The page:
Local volunteers receive recognition

Bert Foster (centre) pictured at the Step out for Stroke walk with his wife Sarah, daughter Justine and grand daughter Mya. INNT 23-803CON

Bert Foster (centre) pictured at the Step out for Stroke walk with his wife Sarah, daughter Justine and grand daughter Mya. INNT 23-803CON

Two local people have been praised during an annual event which highlights the role of volunteers in society.

Volunteers’ Week commenced on Wednesday, June 1 and runs until June 12. It aims to celebrate the difference that local volunteers make in the local community.

Lynnette Robinson pictured at a bag pack. INNT 23-804CON

Lynnette Robinson pictured at a bag pack. INNT 23-804CON

Bert Foster from Newtownabbey and Lynnette Robinson from Ballyclare have both been volunteering at charitable organisations in the region for a number of years.

Lynette volunteers at the Cancer Fund for Children, while Bert volunteers with the Stroke Association’s Newtownabbey Support Group.

Bert said: “When I had my stroke in 2010, it took me a while to get back on my feet. I was stuck in the house with no licence and no job. I was paralysed down my right hand side, which is still a bit weak today.

“While I was in hospital I wanted to give something back for the help that I received. I was put in touch with Janice, the volunteer coordinator at the Stroke Association – but I wasn’t sure what I could do to help.

“My role as a volunteer is quite varied. I am a volunteer driver, I help out at the support groups, I help out at fundraising events and I help with fundraising activities. I really like volunteering – if I can do the things and am free I will do it. Its very humbling to help - its like I always say, if you want to feed good about yourself, do something for someone else. I love being able to see the smile and appreciation on someone’s face when I’ve been able ot help them at the group.

“I’ve also became really good friends with some of the group members and the other volunteers”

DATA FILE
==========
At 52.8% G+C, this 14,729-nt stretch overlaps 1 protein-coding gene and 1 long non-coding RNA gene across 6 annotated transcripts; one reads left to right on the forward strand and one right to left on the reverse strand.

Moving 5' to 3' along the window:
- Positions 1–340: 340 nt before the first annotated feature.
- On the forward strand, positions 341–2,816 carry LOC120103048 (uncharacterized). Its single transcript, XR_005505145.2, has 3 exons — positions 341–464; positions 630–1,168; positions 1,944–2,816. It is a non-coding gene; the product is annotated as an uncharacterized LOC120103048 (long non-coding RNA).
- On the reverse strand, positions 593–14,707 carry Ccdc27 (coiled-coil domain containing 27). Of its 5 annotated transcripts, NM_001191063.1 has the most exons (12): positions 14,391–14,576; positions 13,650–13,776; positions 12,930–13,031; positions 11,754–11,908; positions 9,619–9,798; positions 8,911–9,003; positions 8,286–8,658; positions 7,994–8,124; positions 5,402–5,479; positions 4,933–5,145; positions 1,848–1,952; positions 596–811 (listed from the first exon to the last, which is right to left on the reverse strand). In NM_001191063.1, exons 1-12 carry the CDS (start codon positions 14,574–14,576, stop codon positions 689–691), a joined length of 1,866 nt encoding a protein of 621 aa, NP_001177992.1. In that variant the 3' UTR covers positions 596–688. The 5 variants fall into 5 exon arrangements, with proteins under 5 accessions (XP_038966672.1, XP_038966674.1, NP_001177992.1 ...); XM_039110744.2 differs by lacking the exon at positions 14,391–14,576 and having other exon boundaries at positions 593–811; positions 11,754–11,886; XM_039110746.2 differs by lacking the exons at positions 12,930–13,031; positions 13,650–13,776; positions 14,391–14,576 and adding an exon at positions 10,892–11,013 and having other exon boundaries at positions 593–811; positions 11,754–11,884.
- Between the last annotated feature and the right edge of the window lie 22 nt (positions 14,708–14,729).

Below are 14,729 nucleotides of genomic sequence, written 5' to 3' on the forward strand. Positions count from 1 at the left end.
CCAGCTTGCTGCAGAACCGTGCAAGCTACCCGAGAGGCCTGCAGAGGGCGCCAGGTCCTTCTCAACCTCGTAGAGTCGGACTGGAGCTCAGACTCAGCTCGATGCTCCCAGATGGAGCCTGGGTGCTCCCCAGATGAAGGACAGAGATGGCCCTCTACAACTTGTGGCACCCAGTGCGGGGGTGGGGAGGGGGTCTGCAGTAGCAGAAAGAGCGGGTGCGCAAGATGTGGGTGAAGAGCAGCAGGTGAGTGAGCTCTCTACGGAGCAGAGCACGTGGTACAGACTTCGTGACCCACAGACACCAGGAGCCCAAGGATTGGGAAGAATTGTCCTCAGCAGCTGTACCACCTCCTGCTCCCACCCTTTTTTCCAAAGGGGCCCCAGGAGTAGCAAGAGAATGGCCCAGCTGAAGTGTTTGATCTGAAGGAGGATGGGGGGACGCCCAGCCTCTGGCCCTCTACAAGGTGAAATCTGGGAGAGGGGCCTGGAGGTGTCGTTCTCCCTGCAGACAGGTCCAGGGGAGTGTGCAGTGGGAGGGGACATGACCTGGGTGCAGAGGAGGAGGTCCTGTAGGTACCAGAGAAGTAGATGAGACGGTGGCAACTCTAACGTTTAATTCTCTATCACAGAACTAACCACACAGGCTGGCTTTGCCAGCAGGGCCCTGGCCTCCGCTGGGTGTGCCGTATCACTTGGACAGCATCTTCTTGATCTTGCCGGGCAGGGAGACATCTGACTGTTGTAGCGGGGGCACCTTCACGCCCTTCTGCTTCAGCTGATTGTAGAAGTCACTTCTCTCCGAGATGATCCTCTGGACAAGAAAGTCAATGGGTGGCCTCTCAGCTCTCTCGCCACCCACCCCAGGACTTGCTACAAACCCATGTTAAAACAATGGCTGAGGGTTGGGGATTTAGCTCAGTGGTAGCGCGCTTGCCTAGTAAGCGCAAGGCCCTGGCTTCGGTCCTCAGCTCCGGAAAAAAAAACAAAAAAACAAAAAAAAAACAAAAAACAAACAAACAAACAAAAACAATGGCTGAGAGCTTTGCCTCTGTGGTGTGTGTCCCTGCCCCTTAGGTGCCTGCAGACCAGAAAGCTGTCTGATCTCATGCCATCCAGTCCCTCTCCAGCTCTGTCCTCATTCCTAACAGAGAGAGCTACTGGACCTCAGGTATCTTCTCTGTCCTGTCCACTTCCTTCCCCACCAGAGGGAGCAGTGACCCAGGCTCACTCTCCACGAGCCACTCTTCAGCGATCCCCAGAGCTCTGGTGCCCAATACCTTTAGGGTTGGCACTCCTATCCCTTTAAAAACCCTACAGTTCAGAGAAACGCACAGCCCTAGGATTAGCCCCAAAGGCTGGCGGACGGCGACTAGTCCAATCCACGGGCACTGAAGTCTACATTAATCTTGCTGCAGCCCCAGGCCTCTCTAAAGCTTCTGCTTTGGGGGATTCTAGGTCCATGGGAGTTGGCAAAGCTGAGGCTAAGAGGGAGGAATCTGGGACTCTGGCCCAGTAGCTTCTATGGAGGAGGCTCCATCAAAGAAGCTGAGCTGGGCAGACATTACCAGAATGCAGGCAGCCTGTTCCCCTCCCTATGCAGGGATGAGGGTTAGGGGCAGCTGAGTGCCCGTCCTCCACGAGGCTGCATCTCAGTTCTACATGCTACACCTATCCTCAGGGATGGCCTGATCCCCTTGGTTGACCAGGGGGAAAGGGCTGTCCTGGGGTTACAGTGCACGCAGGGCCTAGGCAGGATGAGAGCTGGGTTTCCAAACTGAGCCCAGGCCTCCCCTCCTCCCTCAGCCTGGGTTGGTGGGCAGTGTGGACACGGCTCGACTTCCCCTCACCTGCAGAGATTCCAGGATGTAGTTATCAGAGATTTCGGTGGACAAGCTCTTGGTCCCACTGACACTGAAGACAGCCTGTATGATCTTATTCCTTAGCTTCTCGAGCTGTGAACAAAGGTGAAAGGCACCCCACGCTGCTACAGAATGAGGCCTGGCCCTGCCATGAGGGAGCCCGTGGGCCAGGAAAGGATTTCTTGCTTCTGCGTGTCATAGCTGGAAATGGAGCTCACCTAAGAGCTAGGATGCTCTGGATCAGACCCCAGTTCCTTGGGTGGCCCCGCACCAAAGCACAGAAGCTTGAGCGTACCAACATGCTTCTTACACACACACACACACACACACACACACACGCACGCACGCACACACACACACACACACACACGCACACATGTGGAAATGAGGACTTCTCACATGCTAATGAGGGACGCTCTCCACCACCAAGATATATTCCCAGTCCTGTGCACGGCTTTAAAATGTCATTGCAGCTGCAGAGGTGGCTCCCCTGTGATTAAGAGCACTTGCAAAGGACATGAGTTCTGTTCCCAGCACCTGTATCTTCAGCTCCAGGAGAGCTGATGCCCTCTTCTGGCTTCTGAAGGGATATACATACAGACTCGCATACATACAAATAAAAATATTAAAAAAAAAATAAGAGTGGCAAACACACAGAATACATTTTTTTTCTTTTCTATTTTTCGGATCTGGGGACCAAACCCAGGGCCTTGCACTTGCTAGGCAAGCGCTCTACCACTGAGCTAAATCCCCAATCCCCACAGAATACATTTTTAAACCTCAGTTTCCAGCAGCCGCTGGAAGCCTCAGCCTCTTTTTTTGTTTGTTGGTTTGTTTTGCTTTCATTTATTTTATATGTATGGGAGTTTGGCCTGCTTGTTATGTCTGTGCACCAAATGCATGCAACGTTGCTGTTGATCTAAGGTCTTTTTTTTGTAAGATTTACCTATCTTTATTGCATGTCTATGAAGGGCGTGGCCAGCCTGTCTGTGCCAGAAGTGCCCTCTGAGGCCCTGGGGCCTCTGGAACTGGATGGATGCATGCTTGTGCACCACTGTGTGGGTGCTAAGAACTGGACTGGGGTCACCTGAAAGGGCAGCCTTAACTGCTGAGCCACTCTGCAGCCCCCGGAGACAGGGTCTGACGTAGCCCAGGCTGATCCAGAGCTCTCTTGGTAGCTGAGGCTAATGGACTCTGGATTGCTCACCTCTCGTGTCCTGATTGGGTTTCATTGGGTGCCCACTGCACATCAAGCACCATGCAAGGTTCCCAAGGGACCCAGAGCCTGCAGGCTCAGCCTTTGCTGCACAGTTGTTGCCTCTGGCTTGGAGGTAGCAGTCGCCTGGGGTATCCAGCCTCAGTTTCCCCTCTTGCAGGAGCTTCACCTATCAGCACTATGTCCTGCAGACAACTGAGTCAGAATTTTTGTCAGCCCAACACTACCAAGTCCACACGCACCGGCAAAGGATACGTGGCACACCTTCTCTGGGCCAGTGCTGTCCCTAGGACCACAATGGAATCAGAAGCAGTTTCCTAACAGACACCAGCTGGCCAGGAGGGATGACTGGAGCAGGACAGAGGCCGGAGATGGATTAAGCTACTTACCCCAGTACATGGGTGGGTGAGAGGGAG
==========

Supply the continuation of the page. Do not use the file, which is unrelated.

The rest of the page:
Lynette heard about the charity through her employer Henderson’s and signed up to take part in an overseas trek, along the Great Wall of China, with a group of colleagues. She said: “While we were raising funds for the trek I was moved by the number of people thanking me for what I was doing, telling me what a fantastic charity Cancer Fund for Children was and how they had really helped their family. It made me realise just how important fundraising for charity was.”

Lynnette has been helping out a variety of ways ever since – from bag packs, to bucket collections, selling raffle tickets to being Santa’s Little Helper at the charity’s annual Christmas Grotto.

When asked what motivated her to become a regular volunteer she said: “I lost my granddad at a very young age to cancer and I know the devastating affect this disease has on the family and how confusing it can be for younger members of the family. This is one of the reasons Cancer Fund for Children means so much to me. They help every family member through this difficult time. Seeing the help they provide and hearing just how much it means to the families they support is a very humbling experience.

“When you start volunteering for Cancer Fund for Children you realise that it’s like a little family. Everyone knows each other, and many have been volunteering for many years. If you are thinking about it, stop thinking and just do it. You will not be sorry you have”

Barry Macaulay, Stroke Association Northern Ireland Director added: “Our charity could not operate successfully without the volunteers who help us provide support to the thousands of stroke survivors across Northern Ireland as well as increasing awareness of stroke. Our volunteers are central to everything we do – whether it’s blood pressure checks, fundraising or campaigning – people like Bert help us to conquer stroke. On behalf of the Stroke Association, I would like to thank Bert for his dedication, commitment and continued hard work.”

Naomi Braithwaite from Cancer Fund for Children said: “There are many reasons why people choose to volunteer. For many, it is an opportunity to do something positive and to help children and young people with cancer and their families. For others, they simply have spare time that they wish to give, or they would like to gain valuable work experience. By giving a little of their time, our volunteers help us make a BIG difference”

If you have been inspired to volunteer and would like to find out more about opportunities available please contact Cancer Fund for Children on 028 9080 5599 or email naomi@cancerfundforchildren.com.

If you would like to volunteer for the Stroke Association, please contact the Northern Ireland office on 028 9050 8020 or by emailing ni@stroke.org.uk. You can also find out more information about the different volunteering roles by visiting www.stroke.org.uk/volunteering.